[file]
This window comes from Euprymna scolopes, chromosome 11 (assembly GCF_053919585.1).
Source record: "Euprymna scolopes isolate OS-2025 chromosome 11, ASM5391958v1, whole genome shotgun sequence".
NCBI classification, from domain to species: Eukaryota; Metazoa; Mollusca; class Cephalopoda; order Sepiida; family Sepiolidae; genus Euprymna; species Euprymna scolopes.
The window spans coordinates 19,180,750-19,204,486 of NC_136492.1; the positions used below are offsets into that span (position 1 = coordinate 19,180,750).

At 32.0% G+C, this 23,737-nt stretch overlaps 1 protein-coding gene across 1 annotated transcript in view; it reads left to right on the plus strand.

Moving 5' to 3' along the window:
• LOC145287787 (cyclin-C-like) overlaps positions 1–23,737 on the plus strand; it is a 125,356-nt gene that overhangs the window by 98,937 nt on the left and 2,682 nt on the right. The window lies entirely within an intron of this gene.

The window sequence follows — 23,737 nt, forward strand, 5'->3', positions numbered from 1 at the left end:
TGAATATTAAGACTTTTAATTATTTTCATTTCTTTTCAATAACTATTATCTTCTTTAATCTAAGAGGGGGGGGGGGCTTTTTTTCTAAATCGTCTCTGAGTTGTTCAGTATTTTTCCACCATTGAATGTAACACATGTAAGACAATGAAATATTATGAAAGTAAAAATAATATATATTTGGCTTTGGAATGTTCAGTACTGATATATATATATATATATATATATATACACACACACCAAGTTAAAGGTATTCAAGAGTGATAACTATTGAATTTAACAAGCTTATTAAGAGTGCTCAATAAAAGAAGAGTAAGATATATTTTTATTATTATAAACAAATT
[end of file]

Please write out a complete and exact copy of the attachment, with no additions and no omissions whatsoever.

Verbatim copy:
This window comes from Euprymna scolopes, chromosome 11 (assembly GCF_053919585.1).
Source record: "Euprymna scolopes isolate OS-2025 chromosome 11, ASM5391958v1, whole genome shotgun sequence".
NCBI classification, from domain to species: Eukaryota; Metazoa; Mollusca; class Cephalopoda; order Sepiida; family Sepiolidae; genus Euprymna; species Euprymna scolopes.
The window spans coordinates 19,180,750-19,204,486 of NC_136492.1; the positions used below are offsets into that span (position 1 = coordinate 19,180,750).

At 32.0% G+C, this 23,737-nt stretch overlaps 1 protein-coding gene across 1 annotated transcript in view; it reads left to right on the plus strand.

Moving 5' to 3' along the window:
• LOC145287787 (cyclin-C-like) overlaps positions 1–23,737 on the plus strand; it is a 125,356-nt gene that overhangs the window by 98,937 nt on the left and 2,682 nt on the right. The window lies entirely within an intron of this gene.

The window sequence follows — 23,737 nt, forward strand, 5'->3', positions numbered from 1 at the left end:
TGAATATTAAGACTTTTAATTATTTTCATTTCTTTTCAATAACTATTATCTTCTTTAATCTAAGAGGGGGGGGGGGCTTTTTTTCTAAATCGTCTCTGAGTTGTTCAGTATTTTTCCACCATTGAATGTAACACATGTAAGACAATGAAATATTATGAAAGTAAAAATAATATATATTTGGCTTTGGAATGTTCAGTACTGATATATATATATATATATATATATATACACACACACCAAGTTAAAGGTATTCAAGAGTGATAACTATTGAATTTAACAAGCTTATTAAGAGTGCTCAATAAAAGAAGAGTAAGATATATTTTTATTATTATAAACAAATT